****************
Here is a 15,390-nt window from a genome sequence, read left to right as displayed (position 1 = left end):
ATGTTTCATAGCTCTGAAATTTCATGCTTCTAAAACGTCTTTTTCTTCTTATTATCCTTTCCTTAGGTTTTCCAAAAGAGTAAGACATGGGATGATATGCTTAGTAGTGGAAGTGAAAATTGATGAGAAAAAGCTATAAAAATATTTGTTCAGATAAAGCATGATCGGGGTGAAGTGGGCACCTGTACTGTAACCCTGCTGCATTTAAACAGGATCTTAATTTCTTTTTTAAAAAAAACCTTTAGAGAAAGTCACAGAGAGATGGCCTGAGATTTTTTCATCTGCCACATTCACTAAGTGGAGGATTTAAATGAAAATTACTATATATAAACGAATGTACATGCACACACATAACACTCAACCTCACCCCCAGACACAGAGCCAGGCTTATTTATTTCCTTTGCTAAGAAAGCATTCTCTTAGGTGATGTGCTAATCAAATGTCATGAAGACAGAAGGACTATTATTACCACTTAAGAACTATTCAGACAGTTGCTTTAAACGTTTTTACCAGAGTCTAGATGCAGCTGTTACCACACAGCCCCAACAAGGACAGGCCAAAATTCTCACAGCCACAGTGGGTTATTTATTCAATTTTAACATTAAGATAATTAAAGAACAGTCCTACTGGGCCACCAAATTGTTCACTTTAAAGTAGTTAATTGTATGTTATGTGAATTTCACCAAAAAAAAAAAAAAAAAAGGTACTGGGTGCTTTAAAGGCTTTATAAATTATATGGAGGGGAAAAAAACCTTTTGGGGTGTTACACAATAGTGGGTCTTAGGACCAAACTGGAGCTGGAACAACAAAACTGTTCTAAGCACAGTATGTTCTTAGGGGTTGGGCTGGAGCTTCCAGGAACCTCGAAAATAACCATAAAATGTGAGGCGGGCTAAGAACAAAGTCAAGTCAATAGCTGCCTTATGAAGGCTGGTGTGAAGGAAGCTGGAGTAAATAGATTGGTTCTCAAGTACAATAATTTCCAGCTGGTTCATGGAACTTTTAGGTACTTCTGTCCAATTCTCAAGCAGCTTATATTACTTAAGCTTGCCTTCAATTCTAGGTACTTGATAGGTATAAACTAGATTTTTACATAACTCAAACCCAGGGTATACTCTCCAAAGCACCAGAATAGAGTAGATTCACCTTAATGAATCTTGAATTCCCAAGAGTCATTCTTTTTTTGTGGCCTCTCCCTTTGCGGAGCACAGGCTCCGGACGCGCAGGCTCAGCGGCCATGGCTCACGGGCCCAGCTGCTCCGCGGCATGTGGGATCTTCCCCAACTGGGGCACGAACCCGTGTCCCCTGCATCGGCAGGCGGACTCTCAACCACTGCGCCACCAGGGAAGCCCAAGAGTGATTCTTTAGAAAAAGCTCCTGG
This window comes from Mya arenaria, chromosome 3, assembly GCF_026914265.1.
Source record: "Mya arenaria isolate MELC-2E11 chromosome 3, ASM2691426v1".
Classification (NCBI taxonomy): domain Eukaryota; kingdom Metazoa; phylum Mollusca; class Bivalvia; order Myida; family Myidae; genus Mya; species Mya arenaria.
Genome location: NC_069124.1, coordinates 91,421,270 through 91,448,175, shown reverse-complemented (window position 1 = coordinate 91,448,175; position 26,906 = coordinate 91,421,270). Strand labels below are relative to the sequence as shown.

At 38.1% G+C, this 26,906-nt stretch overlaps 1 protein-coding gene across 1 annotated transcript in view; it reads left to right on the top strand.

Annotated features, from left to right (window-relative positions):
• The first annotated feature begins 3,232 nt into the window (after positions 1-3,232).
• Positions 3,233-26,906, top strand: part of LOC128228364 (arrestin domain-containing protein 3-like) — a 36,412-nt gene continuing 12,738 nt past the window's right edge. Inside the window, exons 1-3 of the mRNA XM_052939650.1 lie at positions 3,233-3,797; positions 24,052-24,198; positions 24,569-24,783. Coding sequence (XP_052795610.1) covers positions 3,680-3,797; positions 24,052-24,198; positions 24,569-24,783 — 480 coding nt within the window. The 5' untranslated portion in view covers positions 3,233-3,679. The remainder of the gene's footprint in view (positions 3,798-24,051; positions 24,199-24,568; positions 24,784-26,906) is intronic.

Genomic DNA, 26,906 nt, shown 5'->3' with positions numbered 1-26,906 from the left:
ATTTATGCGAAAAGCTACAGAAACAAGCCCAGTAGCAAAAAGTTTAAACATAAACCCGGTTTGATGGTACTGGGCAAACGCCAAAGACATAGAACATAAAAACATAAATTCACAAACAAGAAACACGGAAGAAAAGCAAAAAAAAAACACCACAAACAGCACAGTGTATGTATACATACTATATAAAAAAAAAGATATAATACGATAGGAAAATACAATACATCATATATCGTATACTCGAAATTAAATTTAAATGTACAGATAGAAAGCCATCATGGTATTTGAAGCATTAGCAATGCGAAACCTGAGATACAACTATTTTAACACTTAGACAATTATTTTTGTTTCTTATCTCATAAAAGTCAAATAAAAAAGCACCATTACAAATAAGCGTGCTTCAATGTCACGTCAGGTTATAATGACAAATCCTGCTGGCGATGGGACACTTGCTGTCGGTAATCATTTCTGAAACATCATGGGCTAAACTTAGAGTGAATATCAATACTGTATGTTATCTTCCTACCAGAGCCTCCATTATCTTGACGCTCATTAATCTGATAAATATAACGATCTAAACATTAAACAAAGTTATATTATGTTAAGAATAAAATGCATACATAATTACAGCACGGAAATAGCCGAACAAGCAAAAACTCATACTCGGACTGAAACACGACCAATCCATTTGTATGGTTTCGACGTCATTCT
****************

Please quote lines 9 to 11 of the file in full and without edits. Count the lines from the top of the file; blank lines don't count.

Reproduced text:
• The first annotated feature begins 3,232 nt into the window (after positions 1-3,232).
• Positions 3,233-26,906, top strand: part of LOC128228364 (arrestin domain-containing protein 3-like) — a 36,412-nt gene continuing 12,738 nt past the window's right edge. Inside the window, exons 1-3 of the mRNA XM_052939650.1 lie at positions 3,233-3,797; positions 24,052-24,198; positions 24,569-24,783. Coding sequence (XP_052795610.1) covers positions 3,680-3,797; positions 24,052-24,198; positions 24,569-24,783 — 480 coding nt within the window. The 5' untranslated portion in view covers positions 3,233-3,679. The remainder of the gene's footprint in view (positions 3,798-24,051; positions 24,199-24,568; positions 24,784-26,906) is intronic.

Genomic DNA, 26,906 nt, shown 5'->3' with positions numbered 1-26,906 from the left: